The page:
Two common strategies to keep in mind when riding are known as S.E.E. and S.P.I.D.E.R. Along with employing these two strategies, other tips include always giving yourself space so you have more time to react if something goes wrong, giving people driving cars more time to see and respond to you on your bike (many suggest riding as if you’re invisible), and always be looking for cars that might not see you and turn across your path, especially at intersections. Finally, although it should go without saying, if you’re tired or under the influence of drugs or alcohol, don’t ride.
The SEE system for Massachusetts Motorcyclists:
- S: Search
- Search around you for potential hazards.
- E: Evaluate
- Evaluate any possible hazards such as turning cars, railroad tracks, etc.
- E: Execute
- Execute the proper action to avoid the hazard.
The SPIDER system for Massachusetts Motorcyclists:
You could be the absolute best motorcycle rider in the entire world - but, unfortunately, that still doesn't guarantee someone driving a car will see you. To ride safely and responsibly, you must ride defensively - always looking for potential trouble to avoid. SPIDER is an acronym for Scan, Predict, Identify, Decide, Execute, Rely. Employing these 6 practices will help a rider have a safe ride.
- SCAN: Always monitor and search for potential hazards. Keep adequate following distance between yourself and other vehicles. Be ready to anticipate a hazard.
- PREDICT: Predict, the best you can, the direction, distance and speed of a hazard and how it might affect fellow motorists on the road. Do your best to also predict and estimate the consequences your actions will have on motorists around you.
- IDENTIFY: Be on the lookout for potential hazards and danger. Your awareness and efforts to be visible to other motorists go a long way in keeping you safe on the roadway. Stationary objects like potholes, bridges, road signs are hazards to be aware of and scanning for, but so are other drivers, pedestrians and animals which are less predictable.
- DECIDE: If you encounter a hazard, make a decision on how to act. Your lights could be something that helps other motorists see you. Adjusting speed - slowing down or accelerating - can help you respond to the traffic environment. Adjusting position if possible can also help you avoid a hazard or minimize your risk of being injured.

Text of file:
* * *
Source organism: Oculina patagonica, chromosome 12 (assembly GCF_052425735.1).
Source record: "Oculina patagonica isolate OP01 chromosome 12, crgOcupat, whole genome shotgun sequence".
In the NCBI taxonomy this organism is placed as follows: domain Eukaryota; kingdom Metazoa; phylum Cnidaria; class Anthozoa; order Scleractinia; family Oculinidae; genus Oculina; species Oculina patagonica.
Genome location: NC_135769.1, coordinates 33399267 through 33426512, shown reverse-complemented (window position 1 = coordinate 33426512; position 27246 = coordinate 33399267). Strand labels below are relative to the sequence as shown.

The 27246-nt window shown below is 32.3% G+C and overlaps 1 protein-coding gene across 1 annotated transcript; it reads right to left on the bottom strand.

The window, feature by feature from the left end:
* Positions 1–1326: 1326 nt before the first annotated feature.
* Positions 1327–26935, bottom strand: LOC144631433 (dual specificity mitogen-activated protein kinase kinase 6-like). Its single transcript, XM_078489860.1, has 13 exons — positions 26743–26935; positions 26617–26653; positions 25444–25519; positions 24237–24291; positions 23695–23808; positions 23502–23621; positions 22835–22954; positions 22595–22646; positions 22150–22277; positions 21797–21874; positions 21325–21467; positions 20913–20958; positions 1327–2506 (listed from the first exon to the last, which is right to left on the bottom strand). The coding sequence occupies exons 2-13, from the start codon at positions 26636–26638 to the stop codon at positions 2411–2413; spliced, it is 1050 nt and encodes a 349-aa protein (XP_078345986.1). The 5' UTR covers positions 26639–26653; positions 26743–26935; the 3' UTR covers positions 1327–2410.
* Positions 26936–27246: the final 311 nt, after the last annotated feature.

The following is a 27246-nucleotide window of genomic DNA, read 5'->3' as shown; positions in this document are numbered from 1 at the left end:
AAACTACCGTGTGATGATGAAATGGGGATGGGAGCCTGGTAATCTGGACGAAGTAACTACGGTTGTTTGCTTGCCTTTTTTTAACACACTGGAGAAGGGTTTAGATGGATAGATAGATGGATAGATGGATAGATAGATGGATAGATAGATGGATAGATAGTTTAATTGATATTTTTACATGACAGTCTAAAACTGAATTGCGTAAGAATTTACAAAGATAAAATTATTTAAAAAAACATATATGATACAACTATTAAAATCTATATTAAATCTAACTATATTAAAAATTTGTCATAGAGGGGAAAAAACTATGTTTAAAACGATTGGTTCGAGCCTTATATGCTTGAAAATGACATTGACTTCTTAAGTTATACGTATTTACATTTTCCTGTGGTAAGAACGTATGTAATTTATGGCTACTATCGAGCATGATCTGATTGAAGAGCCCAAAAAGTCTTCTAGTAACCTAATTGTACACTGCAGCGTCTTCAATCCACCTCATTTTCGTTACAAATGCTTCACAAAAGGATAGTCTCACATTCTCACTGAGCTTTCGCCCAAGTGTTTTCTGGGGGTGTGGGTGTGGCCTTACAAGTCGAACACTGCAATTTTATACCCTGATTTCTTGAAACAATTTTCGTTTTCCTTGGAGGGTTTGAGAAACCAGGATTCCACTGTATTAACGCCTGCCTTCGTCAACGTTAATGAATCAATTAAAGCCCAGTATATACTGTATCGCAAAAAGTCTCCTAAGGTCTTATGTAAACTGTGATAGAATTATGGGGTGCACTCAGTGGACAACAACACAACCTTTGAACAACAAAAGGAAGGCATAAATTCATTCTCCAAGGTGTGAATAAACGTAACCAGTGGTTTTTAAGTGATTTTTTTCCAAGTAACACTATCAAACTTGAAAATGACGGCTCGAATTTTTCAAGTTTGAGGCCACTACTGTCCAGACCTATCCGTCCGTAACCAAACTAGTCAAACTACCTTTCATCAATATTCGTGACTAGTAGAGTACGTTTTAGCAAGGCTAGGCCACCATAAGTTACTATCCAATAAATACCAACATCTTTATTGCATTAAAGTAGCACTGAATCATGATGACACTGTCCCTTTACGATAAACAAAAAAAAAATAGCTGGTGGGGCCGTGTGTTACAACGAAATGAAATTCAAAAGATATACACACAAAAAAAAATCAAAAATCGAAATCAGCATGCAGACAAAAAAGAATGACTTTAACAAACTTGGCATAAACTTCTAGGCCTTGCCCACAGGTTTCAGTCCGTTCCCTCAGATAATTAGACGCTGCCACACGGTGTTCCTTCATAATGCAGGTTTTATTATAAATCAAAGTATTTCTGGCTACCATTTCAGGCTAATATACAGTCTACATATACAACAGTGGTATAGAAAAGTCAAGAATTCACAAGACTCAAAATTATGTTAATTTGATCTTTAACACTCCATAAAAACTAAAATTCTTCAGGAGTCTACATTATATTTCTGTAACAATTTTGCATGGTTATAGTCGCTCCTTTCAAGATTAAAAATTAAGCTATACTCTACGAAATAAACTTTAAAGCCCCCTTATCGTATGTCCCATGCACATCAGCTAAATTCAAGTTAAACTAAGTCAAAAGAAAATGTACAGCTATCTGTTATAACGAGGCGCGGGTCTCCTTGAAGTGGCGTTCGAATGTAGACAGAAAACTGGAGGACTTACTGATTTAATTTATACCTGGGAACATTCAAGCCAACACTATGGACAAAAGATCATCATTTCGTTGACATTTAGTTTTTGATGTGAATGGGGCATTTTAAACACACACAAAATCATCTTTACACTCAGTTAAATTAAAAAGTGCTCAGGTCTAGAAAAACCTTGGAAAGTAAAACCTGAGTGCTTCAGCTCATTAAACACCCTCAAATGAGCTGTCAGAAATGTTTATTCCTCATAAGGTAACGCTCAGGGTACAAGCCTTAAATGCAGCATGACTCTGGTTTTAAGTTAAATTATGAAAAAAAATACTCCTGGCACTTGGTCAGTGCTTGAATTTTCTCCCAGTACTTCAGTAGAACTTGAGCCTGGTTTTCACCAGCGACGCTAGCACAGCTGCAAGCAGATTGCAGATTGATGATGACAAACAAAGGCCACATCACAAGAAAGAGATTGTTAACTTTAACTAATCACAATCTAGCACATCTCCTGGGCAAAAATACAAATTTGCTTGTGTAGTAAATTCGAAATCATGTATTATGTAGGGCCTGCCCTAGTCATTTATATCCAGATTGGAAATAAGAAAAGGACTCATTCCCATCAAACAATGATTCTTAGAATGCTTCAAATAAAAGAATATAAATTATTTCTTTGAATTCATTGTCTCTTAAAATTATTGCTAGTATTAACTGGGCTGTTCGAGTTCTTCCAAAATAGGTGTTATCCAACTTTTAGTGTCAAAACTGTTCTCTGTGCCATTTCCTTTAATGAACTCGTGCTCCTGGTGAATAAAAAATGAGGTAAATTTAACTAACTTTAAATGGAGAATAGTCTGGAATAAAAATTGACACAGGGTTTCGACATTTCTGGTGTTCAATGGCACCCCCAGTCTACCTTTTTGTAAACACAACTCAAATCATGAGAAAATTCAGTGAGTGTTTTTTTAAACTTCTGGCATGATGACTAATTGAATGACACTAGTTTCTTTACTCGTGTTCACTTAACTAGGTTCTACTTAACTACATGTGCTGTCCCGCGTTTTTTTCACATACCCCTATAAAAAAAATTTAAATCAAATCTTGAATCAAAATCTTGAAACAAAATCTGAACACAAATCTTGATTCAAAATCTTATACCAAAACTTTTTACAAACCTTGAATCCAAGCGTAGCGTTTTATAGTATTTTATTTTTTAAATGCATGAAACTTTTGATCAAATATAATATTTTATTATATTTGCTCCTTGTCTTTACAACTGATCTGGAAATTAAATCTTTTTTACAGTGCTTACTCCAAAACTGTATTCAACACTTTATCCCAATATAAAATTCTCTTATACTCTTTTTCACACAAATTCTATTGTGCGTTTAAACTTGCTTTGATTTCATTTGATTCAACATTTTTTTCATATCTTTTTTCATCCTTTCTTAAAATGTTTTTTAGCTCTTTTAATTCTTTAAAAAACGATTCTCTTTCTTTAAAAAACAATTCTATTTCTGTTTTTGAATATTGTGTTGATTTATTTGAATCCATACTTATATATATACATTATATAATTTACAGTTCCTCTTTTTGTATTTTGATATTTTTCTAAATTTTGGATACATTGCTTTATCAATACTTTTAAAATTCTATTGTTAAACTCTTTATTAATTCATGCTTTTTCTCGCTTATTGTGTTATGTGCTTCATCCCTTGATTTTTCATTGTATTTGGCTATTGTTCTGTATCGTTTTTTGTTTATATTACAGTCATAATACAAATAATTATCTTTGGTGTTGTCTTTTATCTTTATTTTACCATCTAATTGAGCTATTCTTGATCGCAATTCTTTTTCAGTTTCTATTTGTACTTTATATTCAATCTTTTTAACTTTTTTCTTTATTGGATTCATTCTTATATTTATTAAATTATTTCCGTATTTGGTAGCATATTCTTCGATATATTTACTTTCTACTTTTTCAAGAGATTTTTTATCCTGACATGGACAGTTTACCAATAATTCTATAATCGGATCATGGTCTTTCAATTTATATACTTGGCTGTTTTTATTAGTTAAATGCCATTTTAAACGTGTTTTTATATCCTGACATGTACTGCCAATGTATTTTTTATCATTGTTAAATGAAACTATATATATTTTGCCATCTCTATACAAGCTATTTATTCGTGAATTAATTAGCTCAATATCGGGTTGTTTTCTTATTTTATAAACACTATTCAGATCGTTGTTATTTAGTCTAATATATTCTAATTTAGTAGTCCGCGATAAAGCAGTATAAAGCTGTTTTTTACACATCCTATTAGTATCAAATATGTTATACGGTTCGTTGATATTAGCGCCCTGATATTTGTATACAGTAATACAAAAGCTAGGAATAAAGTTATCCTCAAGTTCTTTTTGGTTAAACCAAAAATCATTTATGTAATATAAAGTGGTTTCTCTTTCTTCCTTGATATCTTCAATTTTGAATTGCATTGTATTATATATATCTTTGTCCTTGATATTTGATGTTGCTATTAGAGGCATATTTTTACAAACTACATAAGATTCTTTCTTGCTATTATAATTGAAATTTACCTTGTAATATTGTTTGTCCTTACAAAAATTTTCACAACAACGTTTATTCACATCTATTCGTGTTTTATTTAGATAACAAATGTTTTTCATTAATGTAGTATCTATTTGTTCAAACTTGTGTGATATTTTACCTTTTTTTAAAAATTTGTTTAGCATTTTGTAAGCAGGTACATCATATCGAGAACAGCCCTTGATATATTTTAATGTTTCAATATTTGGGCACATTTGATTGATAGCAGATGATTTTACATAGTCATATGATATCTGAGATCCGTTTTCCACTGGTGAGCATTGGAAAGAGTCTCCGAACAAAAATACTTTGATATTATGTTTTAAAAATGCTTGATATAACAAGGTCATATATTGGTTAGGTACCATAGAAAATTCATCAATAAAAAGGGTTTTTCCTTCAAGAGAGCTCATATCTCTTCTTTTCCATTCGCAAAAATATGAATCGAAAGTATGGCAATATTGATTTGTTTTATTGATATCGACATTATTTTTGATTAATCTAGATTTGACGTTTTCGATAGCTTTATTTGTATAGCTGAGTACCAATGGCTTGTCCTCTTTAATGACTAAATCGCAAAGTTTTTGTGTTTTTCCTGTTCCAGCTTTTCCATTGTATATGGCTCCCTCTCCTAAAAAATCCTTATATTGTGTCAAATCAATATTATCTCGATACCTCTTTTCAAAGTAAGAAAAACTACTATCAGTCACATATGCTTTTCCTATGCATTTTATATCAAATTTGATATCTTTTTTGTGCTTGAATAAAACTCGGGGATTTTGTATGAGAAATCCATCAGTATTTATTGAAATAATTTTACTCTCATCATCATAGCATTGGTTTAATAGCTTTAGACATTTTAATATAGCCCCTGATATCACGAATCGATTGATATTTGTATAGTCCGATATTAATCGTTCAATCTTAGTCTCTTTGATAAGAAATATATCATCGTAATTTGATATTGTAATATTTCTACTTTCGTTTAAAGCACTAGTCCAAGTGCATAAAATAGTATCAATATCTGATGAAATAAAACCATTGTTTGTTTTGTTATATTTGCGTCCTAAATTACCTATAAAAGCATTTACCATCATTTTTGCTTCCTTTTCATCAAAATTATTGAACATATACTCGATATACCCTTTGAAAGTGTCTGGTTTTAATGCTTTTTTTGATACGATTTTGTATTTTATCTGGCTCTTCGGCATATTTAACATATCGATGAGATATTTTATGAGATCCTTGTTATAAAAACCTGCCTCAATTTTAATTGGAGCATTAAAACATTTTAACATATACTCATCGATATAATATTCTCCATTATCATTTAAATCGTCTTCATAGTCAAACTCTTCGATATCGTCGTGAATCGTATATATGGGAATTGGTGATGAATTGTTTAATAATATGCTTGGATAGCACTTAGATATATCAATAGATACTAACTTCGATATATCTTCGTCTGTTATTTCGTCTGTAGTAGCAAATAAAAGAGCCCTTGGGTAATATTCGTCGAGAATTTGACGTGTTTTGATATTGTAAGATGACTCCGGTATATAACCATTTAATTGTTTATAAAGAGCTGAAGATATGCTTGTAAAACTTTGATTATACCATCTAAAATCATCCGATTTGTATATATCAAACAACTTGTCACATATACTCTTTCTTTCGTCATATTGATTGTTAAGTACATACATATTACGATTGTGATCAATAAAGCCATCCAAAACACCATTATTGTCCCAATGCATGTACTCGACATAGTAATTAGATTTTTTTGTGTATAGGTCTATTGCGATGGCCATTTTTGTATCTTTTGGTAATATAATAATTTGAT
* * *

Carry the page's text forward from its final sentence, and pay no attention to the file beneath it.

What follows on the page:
- EXECUTE: Follow through on the decision you made. Make a commitment to ride within your ability and skill level.
- RELY: Rely on this process to create a safe riding environment. This process and defensive riding can help motorcyclists avoid dangerous and even fatal riding situations.
Conclusion: You Can Help Prevent Massachusetts Motorcycle Accidents by Following a Safety Checklist
Properly preparing for your motorcycle ride by having the right gear, checking your bike, and bringing to mind important safety and defensive riding tactics can help keep you safe while riding. There are additional safety precautions to take if you’re group riding or riding with passengers, but these safety precautions in this blog should be followed each time you ride to avoid a motorcycle crash, collision or injury.
Injured in a Motorcycle Accident in Massachusetts? Our Boston-Based Injury Attorney Offers Free Consults
If you were injured in a motorcycle accident anywhere in Massachusetts, Spada Law Group’s injury attorneys can work to protect your legal rights. We have offices in Chelsea, Salem, and Worcester but we proudly serve the entire state and can meet with you remotely from the comfort of your own home. Contact us for a free consultation so we can learn more about your case and see how we can help you get the recovery you deserve after your accident.